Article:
Do you ever feel like health insurance is a foreign language? If you do, we understand, and we’re here to tell you that you’re not alone.
According to Policygenius’s recent survey, there is a surprisingly large number of Americans who admitted having little to no knowledge of basic health insurance terms. In addition, they also had trouble understanding what their plan covers – and that’s where our guide comes in!
Below we explain the most commonly used health insurance terms and answer frequently asked questions. Feel free to download the PDF version for your personal library.
What should I know?
The total amount the insured pays each month for health coverage.
A fixed amount the insured pays out-of-pocket for covered medical services, with the remaining balance covered by the insurance company.
A fixed amount the insured pays before the insurance company will pay for any covered services.
The total amount the insured pays out-of-pocket for covered services in a plan year. When the limit is met, the health plan pays 100% of the costs for the remainder of the plan year.
The percentage of costs of covered services after the deductible has been met.
For example, an office visit costs $100 and your coinsurance is 20%. After you’ve paid your deductible, you will only pay 20% of $100. The insurance company pays the remaining 80%.
A provider or health care facility that are part of a health plan’s network in which covered services are provided at discounted rates.
Open Enrollment Period
The yearly period when people can enroll in a new health plan or switch to a different plan. Typically, Open Enrollment runs from November 1 to December 15, and plans are effective January 1.
Special Enrollment Period
The time outside of Open Enrollment when people can enroll in a health plan if they have a qualifying life event. If a person qualifies for a SEP, they typically have up to 60 days following the event to enroll.
Financial assistance from the government that helps pay for health insurance. Eligibility depends on household income, family size, and zip code.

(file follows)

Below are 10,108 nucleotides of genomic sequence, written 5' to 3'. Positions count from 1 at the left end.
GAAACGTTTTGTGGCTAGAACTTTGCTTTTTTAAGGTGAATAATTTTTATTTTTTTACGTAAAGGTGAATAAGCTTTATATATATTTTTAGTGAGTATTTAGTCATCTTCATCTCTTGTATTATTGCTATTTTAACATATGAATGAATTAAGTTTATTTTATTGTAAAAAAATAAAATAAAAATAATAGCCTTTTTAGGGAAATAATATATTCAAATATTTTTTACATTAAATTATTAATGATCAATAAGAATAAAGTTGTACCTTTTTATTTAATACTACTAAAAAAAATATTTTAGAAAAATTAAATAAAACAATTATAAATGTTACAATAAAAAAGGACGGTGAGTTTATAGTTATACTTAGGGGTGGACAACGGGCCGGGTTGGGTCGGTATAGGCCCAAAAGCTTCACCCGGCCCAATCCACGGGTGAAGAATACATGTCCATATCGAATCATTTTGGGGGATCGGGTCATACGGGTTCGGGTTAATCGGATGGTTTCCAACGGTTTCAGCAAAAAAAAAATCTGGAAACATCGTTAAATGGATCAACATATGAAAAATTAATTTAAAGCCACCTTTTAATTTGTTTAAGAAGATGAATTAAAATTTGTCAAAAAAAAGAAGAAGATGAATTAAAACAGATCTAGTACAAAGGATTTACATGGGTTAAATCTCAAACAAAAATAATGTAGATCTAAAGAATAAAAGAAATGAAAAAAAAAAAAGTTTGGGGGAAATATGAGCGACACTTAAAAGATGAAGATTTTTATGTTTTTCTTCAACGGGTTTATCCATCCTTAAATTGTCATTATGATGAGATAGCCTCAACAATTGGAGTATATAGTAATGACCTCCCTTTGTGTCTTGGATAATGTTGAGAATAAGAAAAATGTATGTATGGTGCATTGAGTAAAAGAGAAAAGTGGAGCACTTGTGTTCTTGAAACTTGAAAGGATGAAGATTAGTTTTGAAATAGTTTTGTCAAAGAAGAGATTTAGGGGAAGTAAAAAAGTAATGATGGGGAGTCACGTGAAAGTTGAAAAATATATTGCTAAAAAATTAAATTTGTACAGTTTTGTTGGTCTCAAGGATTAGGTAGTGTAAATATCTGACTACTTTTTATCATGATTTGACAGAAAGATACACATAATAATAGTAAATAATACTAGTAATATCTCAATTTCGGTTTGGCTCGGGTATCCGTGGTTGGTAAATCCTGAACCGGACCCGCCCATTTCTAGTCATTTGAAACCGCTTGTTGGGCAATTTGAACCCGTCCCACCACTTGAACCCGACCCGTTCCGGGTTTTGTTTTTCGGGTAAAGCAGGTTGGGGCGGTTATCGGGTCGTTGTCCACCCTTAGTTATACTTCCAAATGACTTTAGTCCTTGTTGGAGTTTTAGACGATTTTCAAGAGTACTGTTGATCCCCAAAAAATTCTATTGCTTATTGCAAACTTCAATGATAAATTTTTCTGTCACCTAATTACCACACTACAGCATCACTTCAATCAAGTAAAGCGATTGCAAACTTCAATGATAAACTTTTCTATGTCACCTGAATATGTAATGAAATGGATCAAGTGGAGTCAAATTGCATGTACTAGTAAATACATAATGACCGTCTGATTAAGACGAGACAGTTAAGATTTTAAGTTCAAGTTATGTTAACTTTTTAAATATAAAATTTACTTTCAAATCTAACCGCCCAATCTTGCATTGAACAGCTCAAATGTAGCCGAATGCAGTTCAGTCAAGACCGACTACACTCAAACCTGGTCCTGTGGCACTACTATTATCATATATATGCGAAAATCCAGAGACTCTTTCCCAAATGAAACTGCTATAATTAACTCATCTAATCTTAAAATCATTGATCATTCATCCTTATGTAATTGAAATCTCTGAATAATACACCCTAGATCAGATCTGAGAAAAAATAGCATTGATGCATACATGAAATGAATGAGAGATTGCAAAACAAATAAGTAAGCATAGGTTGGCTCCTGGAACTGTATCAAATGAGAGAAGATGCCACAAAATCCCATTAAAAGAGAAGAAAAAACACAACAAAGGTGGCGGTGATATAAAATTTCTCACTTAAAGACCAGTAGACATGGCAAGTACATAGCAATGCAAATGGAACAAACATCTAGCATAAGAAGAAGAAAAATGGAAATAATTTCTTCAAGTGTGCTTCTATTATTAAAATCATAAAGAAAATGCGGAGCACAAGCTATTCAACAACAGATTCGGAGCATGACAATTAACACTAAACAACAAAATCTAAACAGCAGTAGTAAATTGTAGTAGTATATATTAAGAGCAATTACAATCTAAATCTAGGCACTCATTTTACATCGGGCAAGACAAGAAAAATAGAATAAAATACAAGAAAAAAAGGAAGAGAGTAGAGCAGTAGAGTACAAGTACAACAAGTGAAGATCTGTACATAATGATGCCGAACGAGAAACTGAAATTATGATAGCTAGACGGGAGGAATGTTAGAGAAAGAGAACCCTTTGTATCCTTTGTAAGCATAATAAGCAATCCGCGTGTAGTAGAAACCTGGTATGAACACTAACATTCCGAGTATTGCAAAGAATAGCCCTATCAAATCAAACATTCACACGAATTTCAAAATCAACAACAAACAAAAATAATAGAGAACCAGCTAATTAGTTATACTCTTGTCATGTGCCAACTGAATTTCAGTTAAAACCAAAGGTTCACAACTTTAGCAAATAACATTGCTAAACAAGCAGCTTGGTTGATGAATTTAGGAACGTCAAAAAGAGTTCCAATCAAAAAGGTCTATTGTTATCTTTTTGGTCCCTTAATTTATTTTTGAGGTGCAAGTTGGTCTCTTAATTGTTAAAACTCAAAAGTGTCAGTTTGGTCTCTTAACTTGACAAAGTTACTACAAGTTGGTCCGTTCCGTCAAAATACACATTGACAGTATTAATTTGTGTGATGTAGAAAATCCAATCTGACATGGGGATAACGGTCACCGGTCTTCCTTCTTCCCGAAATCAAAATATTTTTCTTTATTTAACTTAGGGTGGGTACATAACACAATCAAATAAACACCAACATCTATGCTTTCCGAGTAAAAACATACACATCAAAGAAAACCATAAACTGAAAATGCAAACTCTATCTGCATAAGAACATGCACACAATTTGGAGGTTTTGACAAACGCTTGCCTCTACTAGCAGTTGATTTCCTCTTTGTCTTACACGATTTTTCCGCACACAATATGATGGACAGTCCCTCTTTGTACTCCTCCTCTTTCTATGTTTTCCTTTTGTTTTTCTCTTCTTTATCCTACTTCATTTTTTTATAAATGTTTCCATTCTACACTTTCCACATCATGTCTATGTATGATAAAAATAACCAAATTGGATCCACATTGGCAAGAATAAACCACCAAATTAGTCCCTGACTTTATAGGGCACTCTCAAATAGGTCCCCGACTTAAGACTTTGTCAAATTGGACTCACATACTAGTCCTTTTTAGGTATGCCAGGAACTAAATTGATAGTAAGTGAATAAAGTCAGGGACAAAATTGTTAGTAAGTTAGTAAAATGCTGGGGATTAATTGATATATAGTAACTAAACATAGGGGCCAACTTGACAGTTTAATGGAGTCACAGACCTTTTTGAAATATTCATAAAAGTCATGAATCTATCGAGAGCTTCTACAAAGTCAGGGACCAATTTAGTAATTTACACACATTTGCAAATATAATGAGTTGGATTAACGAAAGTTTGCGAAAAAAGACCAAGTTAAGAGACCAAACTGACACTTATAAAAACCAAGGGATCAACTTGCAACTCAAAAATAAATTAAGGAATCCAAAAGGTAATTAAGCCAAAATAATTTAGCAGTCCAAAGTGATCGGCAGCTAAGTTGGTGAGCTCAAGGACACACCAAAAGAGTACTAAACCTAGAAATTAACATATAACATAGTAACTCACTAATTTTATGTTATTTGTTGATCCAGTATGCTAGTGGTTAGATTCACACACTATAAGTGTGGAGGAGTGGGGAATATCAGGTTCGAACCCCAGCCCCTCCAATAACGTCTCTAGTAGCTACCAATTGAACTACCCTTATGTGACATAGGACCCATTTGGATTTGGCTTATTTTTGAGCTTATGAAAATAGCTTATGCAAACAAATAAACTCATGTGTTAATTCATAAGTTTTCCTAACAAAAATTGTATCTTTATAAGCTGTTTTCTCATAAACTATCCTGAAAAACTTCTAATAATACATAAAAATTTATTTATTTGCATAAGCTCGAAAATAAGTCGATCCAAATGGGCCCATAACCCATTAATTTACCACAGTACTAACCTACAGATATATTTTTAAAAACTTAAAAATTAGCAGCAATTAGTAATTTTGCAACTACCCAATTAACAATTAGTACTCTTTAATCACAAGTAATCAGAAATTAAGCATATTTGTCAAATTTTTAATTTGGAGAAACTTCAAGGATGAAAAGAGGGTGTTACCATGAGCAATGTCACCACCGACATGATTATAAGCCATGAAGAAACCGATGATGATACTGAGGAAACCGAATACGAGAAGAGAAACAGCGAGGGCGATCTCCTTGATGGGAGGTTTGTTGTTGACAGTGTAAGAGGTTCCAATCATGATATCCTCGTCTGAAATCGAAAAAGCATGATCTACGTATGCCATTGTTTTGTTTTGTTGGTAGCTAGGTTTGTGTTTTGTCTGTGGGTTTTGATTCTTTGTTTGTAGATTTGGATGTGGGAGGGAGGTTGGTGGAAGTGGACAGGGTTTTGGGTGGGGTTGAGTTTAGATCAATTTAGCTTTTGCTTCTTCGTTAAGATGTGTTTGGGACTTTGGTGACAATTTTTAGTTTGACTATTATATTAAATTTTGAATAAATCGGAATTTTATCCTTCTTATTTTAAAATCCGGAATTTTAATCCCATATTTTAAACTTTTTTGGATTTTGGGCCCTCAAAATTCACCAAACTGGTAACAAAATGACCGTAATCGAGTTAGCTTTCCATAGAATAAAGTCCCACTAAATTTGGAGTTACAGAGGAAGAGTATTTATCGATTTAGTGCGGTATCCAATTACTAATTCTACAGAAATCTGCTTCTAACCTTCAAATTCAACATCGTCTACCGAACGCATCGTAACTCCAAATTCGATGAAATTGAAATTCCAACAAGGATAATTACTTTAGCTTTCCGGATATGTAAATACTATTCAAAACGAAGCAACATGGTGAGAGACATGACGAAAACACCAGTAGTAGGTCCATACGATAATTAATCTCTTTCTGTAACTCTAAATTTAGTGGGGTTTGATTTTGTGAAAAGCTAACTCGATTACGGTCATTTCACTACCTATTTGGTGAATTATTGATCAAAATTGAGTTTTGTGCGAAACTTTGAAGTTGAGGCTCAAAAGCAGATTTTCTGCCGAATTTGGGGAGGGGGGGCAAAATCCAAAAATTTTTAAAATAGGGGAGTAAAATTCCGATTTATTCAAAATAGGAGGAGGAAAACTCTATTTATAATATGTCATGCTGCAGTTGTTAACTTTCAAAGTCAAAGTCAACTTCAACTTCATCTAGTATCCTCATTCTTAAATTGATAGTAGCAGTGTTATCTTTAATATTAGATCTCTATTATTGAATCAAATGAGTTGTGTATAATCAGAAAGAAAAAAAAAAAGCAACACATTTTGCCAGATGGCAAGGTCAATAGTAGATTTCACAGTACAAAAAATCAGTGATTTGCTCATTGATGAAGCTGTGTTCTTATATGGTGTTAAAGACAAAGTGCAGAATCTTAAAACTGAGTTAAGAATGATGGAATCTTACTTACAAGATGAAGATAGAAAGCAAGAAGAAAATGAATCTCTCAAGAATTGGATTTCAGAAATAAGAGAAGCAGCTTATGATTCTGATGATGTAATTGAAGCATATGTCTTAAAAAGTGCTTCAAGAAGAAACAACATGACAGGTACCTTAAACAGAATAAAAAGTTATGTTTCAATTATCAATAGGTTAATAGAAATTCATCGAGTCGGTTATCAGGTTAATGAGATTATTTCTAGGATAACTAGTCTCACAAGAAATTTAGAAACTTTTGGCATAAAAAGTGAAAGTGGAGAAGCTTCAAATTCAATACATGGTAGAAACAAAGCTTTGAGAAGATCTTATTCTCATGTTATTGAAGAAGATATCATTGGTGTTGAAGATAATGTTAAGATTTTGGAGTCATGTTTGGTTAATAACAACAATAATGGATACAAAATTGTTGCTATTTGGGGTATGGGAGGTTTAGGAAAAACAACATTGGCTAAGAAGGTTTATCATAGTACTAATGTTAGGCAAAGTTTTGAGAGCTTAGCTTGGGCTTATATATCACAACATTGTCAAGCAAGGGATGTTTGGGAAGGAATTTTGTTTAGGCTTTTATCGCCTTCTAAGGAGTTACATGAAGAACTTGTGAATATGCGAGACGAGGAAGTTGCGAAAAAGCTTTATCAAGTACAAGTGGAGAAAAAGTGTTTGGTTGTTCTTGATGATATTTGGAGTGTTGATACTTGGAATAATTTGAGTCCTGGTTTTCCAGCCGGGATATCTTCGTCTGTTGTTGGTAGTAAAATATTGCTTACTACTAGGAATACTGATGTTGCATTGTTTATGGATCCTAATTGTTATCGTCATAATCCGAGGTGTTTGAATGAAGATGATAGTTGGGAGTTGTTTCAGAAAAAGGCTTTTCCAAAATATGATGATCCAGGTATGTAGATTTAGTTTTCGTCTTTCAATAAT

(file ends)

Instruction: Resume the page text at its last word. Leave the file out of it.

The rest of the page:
A credit that helps reduce a family or individuals’ monthly payment and are only available to those who are enrolled in a plan through the federal insurance marketplace.
Health Insurance Marketplace
Also known as the “Marketplace” or “exchange”, is a service that helps people find an affordable health plan and is run by the federal government, for most states. Every health plan available covers a set of essential health benefits.
Essential Health Benefits
Every health insurance plan available on the Marketplace must cover a set of 10 categories of services.
- Doctor’s services
- Preventative and wellness services
- Inpatient and outpatient hospital care
- Prescription drug coverage
- Pregnancy and childbirth
- Pediatric services, including oral and vision care
- Laboratory services
- Emergency services
- Mental health services
- Rehabilitative and habilitative services and devices
Short-Term Health Plan
A health plan with a limited duration, typically a few months to a year, used to bridge the gap between coverage.
Schedule of Benefits
A document that outlines the various services covered under a health plan, along with the fees associated with each service and treatment.
How do I know what my plan covers?
Reference your Schedule of Benefits for all services and treatments covered by your health insurance plan. You can also contact the insurance company, or your agent, to request a copy.
How does my deductible affect my premium?
Premium costs vary but plans with a lower deductible tend to have a higher monthly premium than those with a higher deductible.
What’s the difference between in-network and out-of-network providers?
In-network providers or health care facilities are part of a health plan’s network of providers and provide services at a discount negotiated with the insurance company. Out-of-network providers or facilities don’t have a contract with the health insurance company; therefore, no discount is provided on covered services. Health care services are significantly lower with an in-network provider.
What is considered a Qualifying Life Event?
A change in your situation can make you eligible for a Special Enrollment Period, allowing you to enroll in or change plans outside of Open Enrollment. You may qualify if you experience one of the following life events in the last 60 days.
- Got married
- Had a baby
- Got divorced or separated and lost coverage
- Moved to a new zip code or county
- Loss of health insurance, individual and job-based
Important: Losing coverage doesn’t qualify you for a Special Enrollment Period if you voluntarily drop coverage or don’t pay your premium.
Go to Healthcare.gov to see a complete list of Qualifying Life Events.
When is Open Enrollment?
The Open Enrollment period is typically from November 1 until December 15 to enroll in a health plan through the Marketplace. All plans are effective January 1.
Can I get insurance outside of Open Enrollment?
Yes. You may qualify for a Special Enrollment Period (SEP) if you have a certain life event. If you do not qualify, there are other plans available that will bridge the gap until the next Open Enrollment period.
Should I go uninsured?
No, we really don’t suggest it. Making health a priority for you and your family is one of the best ways of protecting them and showing you care.
How do I enroll in a health plan?
That’s simple! Call LEB Insurance Group at 920.243.4100 or request a quote online. We’ll connect you with one of our licensed agents to help find a plan that best fits your needs.
Do you still have questions? Let us know by submitting a contact form below or call us at 920-243-4100.
DOWNLOAD THE FREE GUIDE HERE – (and don’t forget to share it with your friends and family!)